The portion of the Coastal Rail Trail through Cardiff will be built on the east side of the railroad tracks, after all.
The California Coastal Commission on May 11 followed a staff recommendation and voted against a proposal by the city of Encinitas to build the trail on the west side of the Coast Highway, instead. The proposal was brought to the board by the commission’s local representative, San Diego County Supervisor Greg Cox, but failed, 5-7, despite an impassioned pitch by Encinitas Mayor Catherine Blakespear.
Blakespear initially favored a plan to build the trail on the east side of the tracks, but changed her mind after overwhelming opposition from Cardiff residents, who didn’t want to lose the blufftop parking along Vulcan Avenue – and who bristled at the requirement for a four-foot-tall fence between the trail and the railroad tracks as a safety measure. Her position against the east-side trail solidified when it became clear that the bike trail had to be at least 18 feet wide, a requirement that would destroy much of the native vegetation in the area.
The Encinitas City Council in March 2016 voted 4-1 to build the trail on the west side of the Coast Highway, along the shore. Only then-Councilmember Lisa Shaffer was opposed, saying she still favored the trail going in on the east side of the track tracks, as she did in May 2015, when the Council initially voted to construct the trail there.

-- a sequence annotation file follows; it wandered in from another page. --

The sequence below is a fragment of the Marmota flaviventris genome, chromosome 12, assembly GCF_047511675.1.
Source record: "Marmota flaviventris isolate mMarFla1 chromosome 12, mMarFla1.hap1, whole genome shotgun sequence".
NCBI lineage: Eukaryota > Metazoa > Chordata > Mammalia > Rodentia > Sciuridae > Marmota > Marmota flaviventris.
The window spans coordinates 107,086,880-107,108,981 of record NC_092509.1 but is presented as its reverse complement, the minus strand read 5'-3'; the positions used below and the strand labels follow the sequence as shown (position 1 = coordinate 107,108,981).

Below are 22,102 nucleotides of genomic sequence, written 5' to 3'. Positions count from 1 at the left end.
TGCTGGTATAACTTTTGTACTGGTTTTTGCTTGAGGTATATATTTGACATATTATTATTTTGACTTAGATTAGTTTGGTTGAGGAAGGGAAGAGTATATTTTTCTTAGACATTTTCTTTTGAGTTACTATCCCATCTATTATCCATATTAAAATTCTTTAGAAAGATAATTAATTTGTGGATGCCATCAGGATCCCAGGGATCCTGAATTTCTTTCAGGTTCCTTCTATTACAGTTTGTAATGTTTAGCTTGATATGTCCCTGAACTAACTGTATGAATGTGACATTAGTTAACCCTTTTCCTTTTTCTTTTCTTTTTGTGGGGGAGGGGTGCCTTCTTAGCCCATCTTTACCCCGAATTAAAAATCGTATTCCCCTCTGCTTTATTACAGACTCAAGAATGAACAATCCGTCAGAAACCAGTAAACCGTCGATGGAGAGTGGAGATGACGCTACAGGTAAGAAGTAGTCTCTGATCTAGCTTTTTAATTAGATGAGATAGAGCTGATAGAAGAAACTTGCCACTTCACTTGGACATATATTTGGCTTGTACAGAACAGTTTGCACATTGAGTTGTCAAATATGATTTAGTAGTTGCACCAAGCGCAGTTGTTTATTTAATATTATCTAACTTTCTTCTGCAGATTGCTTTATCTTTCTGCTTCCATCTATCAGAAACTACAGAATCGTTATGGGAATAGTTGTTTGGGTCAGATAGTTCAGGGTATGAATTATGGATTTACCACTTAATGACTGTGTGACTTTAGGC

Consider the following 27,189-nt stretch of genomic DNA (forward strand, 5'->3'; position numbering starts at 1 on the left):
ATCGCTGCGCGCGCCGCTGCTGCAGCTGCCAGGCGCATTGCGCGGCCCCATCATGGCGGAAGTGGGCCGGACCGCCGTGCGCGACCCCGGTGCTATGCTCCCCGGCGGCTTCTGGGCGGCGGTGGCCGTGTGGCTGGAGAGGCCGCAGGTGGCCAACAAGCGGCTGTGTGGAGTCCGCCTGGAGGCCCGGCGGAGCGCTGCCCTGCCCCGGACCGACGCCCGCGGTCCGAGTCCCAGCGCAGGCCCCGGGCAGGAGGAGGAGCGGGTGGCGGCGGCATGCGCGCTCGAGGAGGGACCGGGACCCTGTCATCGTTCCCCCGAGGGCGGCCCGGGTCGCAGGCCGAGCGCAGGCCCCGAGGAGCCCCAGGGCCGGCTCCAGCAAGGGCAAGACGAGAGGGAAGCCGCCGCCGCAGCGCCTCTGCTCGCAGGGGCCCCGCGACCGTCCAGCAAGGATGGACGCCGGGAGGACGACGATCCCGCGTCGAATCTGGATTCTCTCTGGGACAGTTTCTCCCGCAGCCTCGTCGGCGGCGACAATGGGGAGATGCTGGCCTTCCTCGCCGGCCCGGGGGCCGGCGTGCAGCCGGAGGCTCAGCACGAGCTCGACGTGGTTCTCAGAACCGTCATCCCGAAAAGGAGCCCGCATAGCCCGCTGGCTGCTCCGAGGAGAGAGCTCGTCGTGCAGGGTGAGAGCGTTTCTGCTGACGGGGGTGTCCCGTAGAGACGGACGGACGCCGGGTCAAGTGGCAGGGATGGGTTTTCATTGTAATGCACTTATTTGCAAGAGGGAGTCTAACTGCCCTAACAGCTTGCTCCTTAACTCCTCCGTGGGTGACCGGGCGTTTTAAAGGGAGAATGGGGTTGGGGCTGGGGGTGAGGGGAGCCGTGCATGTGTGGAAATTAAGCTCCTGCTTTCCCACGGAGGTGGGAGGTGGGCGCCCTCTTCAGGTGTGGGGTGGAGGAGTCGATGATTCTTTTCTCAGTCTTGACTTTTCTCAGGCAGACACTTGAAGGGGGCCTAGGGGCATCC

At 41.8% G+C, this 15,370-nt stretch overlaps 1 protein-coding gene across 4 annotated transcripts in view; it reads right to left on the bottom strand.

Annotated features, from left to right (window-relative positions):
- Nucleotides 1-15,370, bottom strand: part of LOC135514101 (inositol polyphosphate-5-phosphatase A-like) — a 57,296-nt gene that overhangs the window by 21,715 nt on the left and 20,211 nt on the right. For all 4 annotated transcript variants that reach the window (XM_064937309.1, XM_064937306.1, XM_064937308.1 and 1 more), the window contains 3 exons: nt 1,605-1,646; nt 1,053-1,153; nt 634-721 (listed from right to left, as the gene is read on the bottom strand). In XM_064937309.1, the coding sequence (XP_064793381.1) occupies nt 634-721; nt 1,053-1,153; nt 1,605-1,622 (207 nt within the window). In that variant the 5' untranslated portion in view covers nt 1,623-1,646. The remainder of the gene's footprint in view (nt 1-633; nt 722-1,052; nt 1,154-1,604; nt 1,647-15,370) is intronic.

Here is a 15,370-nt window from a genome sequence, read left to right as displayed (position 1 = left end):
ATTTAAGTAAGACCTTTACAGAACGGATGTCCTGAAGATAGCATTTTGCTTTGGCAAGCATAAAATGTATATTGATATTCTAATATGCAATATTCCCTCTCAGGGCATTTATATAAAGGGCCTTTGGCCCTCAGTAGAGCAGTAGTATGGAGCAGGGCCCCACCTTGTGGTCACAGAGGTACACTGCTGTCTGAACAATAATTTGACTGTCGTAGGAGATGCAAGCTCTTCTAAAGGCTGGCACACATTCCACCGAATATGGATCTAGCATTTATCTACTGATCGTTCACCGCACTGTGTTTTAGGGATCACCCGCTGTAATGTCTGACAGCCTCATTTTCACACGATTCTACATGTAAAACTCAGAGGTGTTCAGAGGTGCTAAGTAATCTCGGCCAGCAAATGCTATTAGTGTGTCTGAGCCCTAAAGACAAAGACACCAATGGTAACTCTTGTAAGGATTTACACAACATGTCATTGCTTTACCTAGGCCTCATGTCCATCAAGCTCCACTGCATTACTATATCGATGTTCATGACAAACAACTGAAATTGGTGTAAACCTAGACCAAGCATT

The Coastal Rail Trail is a countywide project to build a 44-mile continuous bike and pedestrian route between Oceanside and the Santa Fe Depot in downtown San Diego. Initially planned in the mid-1990s, the trail is being constructed in segments by the San Diego Association of Governments and the various cities it traverses. The Cardiff segment of the Coastal Rail Trail is funded by a $5 million grant from SANDAG.
In concept, the trail runs alongside the railroad tracks, but this isn’t always possible due to the rail line’s configuration. In south Carlsbad, for example, segments of the trail run along the west side of the Coast Highway because the train tracks cross over the Batiquitos Lagoon and there isn’t room for a bike trail. Similarly, in Solana Beach, the Coastal Rail Trail was built on the east side of the Coast Highway because the train tracks are trenched.
In her latest newsletter, Blakespear bemoans the Coastal Commission vote. “It was a disheartening finish to a very long day,” she writes. “The city lost at the Coastal Commission … in our effort to have the Coastal Rail Trail built along the ocean on Highway 101, through 1.3 miles in Cardiff west of the railroad tracks.”
Supervisor Cox, Blakespear wrote, “spoke knowledgably and comprehensively about the reasons for supporting the city and SANDAG’s preferred placement. I am grateful for his support.